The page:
The table below shows the three negative years over the last 10 years, and that the excess return or value-add from “Value” has been poor at best.

While it should not be discounted that “Value” may well have a rebound at some point, we believe it is important for investors to consider alternatives such, as QARP, particularly for the downside protection role in a well-diversified portfolio.

BAM’s investment approach has stood up extremely well in both up-and-down market conditions since 2003. More specifically, our Global Core portfolio’s upside capture of 108.87 and downside capture of 89.80 is indicative of our ability to outperform in up-markets and provide strong downside protection in down-markets - the combination of which sets us apart from the vast majority of active global equity managers.

Additionally, several other relevant highlights of our Global Core portfolio, since inception to 30 June 2019 (in USD terms):

1. We have outperformed the MSCI World index (Benchmark) by 2.5% p.a.;

2. 93% of our rolling 3 year periods have been above benchmark;

3. Our information ratio has been 0.69; 

4. We have only lagged the Benchmark by more than 2% in one calendar year since 2003;

5. While we lagged the Benchmark in three calendar years, we rebounded the following year in each instance.

In those same years when “Value” did poorly, our Global Core strategy outperformed the MSCI World Value index and MSCI World Index by an average of 7.69% and 5.65% respectively.

We point out these metrics as they represent factual information that, as an active fundamental bottom-up manager with a strong discipline of investing in high quality businesses at the right price, will serve the downside protection role well for our clients over the long term.  

Looking at overall performance and volatility, the Global Core strategy has outperformed the MSCI World and MSCI World Value indices, while exhibiting lower volatility than the respective indices over the short, medium and long-term.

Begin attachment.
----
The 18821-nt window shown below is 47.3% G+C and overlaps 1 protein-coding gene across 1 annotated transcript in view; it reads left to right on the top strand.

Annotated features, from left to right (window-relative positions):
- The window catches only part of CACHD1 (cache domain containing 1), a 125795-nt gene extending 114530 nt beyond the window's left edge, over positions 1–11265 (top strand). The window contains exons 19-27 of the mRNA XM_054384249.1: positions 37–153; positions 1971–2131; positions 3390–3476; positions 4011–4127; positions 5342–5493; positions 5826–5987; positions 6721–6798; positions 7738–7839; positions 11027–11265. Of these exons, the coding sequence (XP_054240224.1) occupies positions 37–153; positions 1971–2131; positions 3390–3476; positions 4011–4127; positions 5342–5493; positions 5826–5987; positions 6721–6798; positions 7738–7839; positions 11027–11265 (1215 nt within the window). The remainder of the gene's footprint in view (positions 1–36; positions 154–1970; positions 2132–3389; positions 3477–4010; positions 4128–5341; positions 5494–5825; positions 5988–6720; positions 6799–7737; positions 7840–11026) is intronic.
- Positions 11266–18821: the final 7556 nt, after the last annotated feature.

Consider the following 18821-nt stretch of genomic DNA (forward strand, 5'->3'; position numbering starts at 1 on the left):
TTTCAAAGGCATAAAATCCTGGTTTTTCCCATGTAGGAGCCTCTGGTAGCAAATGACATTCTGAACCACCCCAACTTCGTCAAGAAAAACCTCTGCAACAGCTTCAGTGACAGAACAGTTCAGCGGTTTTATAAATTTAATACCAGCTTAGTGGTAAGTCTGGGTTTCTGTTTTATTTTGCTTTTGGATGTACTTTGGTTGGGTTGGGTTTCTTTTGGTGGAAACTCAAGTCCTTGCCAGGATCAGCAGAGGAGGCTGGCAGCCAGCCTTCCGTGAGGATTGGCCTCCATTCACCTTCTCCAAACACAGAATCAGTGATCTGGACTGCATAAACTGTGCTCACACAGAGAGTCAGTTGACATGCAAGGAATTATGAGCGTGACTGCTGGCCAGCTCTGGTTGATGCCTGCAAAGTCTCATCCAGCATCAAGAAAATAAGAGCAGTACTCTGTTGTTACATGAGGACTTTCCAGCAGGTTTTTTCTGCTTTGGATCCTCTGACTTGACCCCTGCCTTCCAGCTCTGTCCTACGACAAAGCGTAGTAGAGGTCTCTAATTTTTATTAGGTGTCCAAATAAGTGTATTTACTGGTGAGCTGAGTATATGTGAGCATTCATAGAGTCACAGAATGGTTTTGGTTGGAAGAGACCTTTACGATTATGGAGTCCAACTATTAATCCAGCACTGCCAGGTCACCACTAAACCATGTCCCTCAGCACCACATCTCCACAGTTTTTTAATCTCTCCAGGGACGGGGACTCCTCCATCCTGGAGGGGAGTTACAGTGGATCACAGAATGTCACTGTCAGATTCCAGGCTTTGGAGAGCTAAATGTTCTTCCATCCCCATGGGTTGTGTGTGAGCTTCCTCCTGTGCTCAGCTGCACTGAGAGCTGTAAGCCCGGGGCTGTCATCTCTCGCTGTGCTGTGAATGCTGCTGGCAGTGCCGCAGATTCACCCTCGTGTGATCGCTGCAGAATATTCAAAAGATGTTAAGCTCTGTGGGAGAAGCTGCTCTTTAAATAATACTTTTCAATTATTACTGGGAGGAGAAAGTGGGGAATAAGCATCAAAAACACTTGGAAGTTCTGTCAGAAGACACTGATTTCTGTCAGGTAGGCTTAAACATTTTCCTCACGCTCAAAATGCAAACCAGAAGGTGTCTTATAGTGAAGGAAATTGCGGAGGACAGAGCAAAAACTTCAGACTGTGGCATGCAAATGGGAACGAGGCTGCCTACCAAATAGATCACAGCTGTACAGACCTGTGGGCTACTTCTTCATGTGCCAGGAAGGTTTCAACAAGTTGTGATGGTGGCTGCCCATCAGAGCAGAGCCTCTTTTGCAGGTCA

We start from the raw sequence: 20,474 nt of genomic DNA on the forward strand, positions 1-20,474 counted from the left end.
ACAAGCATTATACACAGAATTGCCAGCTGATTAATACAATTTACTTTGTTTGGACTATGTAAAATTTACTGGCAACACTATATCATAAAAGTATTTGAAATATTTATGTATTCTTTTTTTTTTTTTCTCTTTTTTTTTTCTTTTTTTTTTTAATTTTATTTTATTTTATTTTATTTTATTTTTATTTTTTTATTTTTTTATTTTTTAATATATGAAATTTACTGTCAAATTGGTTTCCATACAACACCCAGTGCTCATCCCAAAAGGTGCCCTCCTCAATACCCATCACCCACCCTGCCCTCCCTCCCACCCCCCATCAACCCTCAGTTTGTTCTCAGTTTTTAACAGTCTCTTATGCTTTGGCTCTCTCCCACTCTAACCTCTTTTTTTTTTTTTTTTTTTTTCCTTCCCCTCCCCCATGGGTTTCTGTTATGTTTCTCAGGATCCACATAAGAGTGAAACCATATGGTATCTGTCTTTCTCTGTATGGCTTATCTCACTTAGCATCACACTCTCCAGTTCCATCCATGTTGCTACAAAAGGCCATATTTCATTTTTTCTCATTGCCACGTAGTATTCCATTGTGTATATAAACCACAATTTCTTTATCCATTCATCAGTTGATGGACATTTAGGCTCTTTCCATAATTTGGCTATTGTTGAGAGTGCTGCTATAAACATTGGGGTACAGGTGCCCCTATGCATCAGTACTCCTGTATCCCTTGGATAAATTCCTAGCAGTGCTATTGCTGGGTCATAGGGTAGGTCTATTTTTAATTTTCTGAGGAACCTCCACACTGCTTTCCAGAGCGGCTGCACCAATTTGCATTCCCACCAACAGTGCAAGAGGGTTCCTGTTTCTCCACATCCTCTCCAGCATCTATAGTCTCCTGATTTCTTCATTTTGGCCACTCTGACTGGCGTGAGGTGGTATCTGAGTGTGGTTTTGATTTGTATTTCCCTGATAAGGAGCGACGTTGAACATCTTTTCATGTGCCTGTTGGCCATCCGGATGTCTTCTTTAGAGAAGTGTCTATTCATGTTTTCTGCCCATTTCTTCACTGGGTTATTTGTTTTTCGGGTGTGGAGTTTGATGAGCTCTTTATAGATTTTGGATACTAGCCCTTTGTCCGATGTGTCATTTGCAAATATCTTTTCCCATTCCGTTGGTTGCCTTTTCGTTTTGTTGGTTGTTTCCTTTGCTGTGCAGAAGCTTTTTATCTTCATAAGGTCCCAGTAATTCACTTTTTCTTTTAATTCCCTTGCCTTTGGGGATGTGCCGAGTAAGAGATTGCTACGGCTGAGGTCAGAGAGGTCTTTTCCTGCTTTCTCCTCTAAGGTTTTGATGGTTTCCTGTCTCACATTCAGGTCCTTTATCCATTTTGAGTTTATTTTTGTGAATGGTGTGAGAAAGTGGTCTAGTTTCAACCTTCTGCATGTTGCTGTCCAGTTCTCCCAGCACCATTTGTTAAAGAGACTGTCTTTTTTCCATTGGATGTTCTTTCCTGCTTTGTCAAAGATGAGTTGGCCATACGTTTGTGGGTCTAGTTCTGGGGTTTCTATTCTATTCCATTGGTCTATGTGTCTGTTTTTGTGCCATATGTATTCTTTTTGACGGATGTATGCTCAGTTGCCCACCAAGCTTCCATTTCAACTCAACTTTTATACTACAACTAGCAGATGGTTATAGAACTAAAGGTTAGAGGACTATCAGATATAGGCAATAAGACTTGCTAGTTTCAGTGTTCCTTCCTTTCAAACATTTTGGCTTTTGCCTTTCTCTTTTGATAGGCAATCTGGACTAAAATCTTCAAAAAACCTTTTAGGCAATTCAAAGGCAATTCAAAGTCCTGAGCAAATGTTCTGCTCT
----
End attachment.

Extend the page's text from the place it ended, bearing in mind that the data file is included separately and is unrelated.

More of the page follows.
Cumulative return comparison, BAM Global Core, MSCI World Value and MSCI World Indices

Volatility comparison, BAM Global Core, MSCI World Value and MSCI World Indices

 

 

 

 

 

Important Information: This has been produced by Bell Asset Management Limited (BAM) ABN 84 092 278 647, AFSL 231091. This has been prepared by BAM for information purposes only and does not take into consideration the investment objectives, financial circumstances or needs of any particular recipient – it contains general information only. Before making any investment decision, you should consider your needs and objectives. No representation or warranty, express or implied, is made as to the accuracy, completeness or reasonableness of any assumption contained herein. To the maximum extent permitted by law, none of BAM and its directors, employees or agents accepts any liability for any loss arising, including from negligence, from the use of this document or its contents. This document shall not constitute an offer to sell or a solicitation of an offer to purchase or advice in relation to any securities. Any such offer shall only be made pursuant to an appropriate offer document. Past performance is not necessarily indicative of expected future performance.